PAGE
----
Your digital files belong to you but the client may have rights to them as well.A typical situation: "I finished a project for a client and now he is asking me to turn over all the digital copies of the work I did, the original application files and graphics. If I did that, couldn't he just take all my digital files to another designer and cut me out of the loop when he needs additional work done?"
Ownership of the ArtworkIf your contract specified that the client was paying for the original files then you are obligated to turn them over. Since it increases the possibility that you'll lose your chance at repeat business from this client, I hope you charged extra for turning over the files. What does your contract say?
As a minimum, a freelance design contract should specify ownership of the artwork — including original digital files — as well as ownership of preliminary designs.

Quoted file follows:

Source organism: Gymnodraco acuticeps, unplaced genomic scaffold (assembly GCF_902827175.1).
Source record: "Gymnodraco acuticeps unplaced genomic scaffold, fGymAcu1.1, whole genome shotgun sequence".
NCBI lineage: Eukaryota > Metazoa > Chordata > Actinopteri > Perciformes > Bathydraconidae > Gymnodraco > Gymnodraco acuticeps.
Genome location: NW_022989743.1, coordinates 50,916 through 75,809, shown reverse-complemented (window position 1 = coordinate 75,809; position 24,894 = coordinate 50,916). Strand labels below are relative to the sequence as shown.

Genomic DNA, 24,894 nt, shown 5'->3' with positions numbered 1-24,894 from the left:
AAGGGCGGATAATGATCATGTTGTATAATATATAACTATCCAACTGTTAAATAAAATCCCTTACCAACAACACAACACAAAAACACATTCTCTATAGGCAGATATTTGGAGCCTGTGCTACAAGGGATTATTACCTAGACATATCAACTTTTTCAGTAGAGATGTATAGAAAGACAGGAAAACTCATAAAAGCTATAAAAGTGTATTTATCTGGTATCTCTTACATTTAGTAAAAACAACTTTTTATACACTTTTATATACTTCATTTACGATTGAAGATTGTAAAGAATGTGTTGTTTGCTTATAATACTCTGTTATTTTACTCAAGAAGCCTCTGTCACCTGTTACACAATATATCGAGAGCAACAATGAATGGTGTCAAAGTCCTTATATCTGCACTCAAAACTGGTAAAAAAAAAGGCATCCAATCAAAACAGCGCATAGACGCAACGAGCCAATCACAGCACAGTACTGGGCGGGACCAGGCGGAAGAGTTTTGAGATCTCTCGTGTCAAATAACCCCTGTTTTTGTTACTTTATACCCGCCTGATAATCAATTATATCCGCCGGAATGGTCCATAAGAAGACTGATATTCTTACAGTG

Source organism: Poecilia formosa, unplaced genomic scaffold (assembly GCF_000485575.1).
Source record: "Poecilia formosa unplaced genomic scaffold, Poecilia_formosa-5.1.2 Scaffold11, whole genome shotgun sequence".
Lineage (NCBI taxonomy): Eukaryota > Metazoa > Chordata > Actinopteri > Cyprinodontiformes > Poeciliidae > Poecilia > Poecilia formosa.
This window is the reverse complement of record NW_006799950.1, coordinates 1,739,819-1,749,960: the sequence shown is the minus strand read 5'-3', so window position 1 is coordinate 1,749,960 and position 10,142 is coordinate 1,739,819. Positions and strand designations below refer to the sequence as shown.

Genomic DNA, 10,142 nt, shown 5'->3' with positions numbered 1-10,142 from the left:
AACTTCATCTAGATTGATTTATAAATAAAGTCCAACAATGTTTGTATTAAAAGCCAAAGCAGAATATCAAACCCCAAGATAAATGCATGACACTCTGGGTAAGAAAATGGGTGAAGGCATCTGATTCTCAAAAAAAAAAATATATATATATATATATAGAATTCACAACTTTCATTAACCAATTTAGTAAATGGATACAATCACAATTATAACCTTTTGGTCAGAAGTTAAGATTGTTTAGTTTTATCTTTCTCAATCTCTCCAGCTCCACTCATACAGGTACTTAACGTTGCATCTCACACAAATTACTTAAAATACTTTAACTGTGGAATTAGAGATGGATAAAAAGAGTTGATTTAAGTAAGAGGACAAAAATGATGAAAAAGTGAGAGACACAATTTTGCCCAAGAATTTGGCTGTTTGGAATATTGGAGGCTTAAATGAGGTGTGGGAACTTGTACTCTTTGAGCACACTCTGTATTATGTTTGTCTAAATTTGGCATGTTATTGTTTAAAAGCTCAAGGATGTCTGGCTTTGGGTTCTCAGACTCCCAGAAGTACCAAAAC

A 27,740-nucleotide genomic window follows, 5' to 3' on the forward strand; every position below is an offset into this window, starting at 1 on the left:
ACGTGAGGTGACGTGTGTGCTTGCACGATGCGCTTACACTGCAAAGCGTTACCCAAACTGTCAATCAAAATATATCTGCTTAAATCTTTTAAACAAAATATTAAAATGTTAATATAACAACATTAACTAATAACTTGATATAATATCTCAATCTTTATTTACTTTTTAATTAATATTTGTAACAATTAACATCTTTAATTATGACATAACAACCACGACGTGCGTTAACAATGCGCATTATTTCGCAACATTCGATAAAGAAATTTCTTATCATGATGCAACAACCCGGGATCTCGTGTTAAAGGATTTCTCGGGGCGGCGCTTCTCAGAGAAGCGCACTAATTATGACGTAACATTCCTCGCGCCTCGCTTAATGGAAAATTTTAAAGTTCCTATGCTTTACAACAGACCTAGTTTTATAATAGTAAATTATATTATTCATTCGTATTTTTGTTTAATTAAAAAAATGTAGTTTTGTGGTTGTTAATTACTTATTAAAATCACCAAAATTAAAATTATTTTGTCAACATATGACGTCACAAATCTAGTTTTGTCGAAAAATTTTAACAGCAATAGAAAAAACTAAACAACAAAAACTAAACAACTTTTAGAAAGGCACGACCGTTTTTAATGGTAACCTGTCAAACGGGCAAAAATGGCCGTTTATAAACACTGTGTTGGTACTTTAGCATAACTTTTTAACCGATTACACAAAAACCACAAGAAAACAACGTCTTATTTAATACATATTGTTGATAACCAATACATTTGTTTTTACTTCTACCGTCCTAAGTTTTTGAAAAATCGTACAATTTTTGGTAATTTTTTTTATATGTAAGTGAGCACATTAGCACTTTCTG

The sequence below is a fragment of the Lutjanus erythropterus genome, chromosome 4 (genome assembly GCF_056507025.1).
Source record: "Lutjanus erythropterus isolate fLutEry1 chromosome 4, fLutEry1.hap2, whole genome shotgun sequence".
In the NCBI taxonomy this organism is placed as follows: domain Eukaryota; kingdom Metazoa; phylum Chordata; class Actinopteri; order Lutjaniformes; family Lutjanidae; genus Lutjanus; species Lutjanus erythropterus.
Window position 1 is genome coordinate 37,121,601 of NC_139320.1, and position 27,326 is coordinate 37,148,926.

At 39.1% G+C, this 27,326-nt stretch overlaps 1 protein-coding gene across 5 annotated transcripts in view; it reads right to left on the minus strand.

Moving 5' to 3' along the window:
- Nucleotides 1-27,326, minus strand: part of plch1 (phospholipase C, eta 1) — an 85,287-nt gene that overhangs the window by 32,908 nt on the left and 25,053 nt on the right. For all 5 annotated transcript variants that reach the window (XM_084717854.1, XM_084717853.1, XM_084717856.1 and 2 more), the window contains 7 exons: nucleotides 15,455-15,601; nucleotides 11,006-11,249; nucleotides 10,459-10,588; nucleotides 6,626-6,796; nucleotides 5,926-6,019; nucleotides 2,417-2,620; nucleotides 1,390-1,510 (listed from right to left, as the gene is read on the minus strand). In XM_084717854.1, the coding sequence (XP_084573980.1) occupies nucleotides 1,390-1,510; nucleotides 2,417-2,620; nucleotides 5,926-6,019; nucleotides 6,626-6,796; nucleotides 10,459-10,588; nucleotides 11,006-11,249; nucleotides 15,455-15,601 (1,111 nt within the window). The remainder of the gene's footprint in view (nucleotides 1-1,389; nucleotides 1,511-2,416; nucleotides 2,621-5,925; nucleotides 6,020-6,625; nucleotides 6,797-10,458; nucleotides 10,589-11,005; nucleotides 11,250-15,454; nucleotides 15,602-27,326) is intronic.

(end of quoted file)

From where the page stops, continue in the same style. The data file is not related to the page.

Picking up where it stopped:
Oops, There's Nothing in the Contract About File OwnershipIn that case, you can weigh your options. If you refuse to turn over the files what is the risk that you'll lose goodwill and future business from this client? If that's a risk you don't want to take you may want to go ahead and give them the files.
Willingly or unwillingly you can still charge the client a fee to cover media costs and the time required to transfer the files to disk. If the client requires the files in formats other than what you have them in, charge for the file conversion service.
And count this as a lesson learned. Rework your contract to include digital file ownership details for all future projects with your other clients.